The first recorded images of Persepolis | The Art of the Italian Photographer
So far, we have reviewed many parts of Iran history together, and now we want to turn another page and look at one of the most important historical symbols of our beloved country, Persepolis. A building with thousands of years old, whose name appears on the UNESCO World Heritage List. You can’t find someone in the world who hasn’t heard the name Persepolis, but some people may not be very familiar with the identity of this structure, so we will give a brief explanation about it here.
What is left from Persepolis
The name Persepolis or Persepolis now referred to a historical ruin in Fars province, but you should know that in fact, Persepolis is the name of one of the ancient cities of Iran that founded during the Achaemenid rule and in the time of Darius the Great. This ancient city gradually developed, and kings such as Xerxes and Ardashir I added to its splendor, making Persepolis the glorious capital of the Achaemenid Empire for many years. Although in these days, Persepolis no longer has the glory of its past, and many parts of this structure have been destroyed or are not in their place, but you can still close your eyes and visualize those days in your mind. . Looking at the paintings and drawings of this building, we can see the greatness of the Achaemenid Empire.
The history of images of Persepolis
Today, we want to go to Fars province under an interesting excuse and visit Persepolis region which is a relic of the Achaemenid capital. Around 1227 AH, an Italian colonel and photographer named Luigi Pesce came for our country. At that time, Nasser al-Din Shah was in charge of Iranian government. Shah Shahid was very interested in modernizing Iran and at the head of all modern arts, he was very interested in photography. That’s why they hired this Italian colonel or colonel, and since then, Luigi has taken several pictures of those days in our country. Among the photographer’s recorded images are three portraits of Nasser al-Din Shah in his youth and a group photo. There is also an album of pictures of the architecture of that time and, of course, men from different classes of society in his collection of pictures which well reflect the living conditions of the people and courtiers at that time. Interestingly, there are no images of women in her photography collection. All these recorded photos are very valuable, but among them, there is a precious gem, and that is the collection of “the first recorded images of Persepolis”.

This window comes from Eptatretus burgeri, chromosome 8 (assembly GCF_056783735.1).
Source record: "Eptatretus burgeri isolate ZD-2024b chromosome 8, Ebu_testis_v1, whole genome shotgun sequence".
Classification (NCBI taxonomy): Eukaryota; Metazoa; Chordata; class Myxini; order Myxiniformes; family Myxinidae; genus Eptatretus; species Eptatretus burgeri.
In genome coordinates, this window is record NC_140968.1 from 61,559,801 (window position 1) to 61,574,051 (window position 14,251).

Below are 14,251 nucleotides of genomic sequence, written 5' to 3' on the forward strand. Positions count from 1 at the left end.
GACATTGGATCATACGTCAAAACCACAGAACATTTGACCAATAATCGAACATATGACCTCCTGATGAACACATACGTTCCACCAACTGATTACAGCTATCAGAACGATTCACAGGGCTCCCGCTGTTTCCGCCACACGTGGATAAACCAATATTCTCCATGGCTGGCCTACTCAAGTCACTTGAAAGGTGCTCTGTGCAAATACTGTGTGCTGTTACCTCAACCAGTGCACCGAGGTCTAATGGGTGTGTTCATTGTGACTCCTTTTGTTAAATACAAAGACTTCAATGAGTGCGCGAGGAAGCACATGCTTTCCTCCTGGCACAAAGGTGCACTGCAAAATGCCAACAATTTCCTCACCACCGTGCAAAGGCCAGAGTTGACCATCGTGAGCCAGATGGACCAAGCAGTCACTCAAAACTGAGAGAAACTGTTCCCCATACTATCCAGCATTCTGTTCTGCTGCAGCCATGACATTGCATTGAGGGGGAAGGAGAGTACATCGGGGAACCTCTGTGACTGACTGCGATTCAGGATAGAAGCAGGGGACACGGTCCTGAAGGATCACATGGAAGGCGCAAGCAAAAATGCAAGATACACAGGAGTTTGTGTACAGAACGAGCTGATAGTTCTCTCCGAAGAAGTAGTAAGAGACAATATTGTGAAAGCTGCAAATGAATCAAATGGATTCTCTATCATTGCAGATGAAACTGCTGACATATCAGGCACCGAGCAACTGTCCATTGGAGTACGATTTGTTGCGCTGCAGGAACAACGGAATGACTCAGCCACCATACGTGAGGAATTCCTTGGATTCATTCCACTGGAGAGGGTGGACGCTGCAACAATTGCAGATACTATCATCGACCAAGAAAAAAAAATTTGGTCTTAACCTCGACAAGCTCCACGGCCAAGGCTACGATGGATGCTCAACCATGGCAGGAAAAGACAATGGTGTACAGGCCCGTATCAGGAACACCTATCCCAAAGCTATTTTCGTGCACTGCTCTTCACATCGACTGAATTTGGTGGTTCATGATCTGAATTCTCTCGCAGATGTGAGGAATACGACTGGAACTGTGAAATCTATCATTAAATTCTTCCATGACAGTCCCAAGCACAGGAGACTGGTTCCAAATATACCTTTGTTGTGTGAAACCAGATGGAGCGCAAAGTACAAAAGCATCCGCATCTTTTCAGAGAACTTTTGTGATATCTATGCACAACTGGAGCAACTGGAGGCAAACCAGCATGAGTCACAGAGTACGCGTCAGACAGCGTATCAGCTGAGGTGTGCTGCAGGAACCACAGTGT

Nasser al-Din Shah, who had seen the pictures of this photographer, asked him to go to Persia and take photos of Persepolis, and of course, Luigi Moshe willingly accepted his request. Thus, around 1237 AD, this Italian photographer traveled to the ancient land of Persia and recorded valuable images of Persepolis, Pasargadae and Naqsh-e Rostam. He presented the album of these images to the young Nasser al-Din Shah which is currently being held at Golestan Palace. Of course, Mosquito donated some of his paintings to King William I of Prussia, then part of the German Empire, and another album of 75 photographs was donated to the Metropolitan Museum of Art in New York. In the following, we want to see the first recorded images from Persepolis by this photographer.
The collection of images of Persepolis
1- A valuable treasure of history
2- UNESCO World Heritage Site
Persepolis was inscribed on the UNESCO World Heritage List in 1979, number 114, and is an honor for Iranians.
3- A unique opportunity for photography
Luigi Mosquito, with the help of Nasser al-Din Shah, had the chance to capture the first images of Persepolis.
4- Columns left from the Achaemenid Empire
5- A memorial to the three great kings of Iran
The ancient city of Persepolis was founded by Darius the Great, and kings such as Xerxes and Ardashir I rendered valuable services in this region, adding to the city’s splendor.
6- The glorious and ceremonial capital of the Achaemenids
The columns left from this structure still show the glory of the distant days.
7- The first time the camera lens fell on Persepolis
Luigi Moshe presented his first photographs of Persepolis in an album to Nasser al-Din Shah. The album is currently being held at Golestan Palace.
8. A memento of the world’s largest empire
9- Highlights full of words and speech
10- Gate Palace of countries
The Palace of the Gates of States or the Palace of Gates of All Nations was one of the palaces of Persepolis, located next to the entrance stairs. Today, the remains of its gates can be seen on the site. On the gates, the design of winged men and the design of two stone cows with human heads can be seen. At the top of these gates are six cuneiform inscriptions, which, after mentioning the name of Ahuramazda, express such a theme:
Everything that is beautiful is done at the request of Ormazd.
11- Oriental stairs of Apadana Palace
Apadana is one of the inner palaces of Takht-e Jamshid, which is famous for its motifs on the walls of its staircase.
12- One of the masterpieces of world architecture
13- Naqsh Rostam
Naghsh-e Rostam archeological complex is located in the north of Marvdasht city and six kilometers away from Persepolis. This ancient site is the tomb of four Achaemenid kings.
14- A valuable treasure for the whole world
Luigi Moshe did not leave these valuable images to Nasser al-Din Shah alone, but donated a number of them to William I; 75 photographs were also given to the Metropolitan Museum of Art in New York.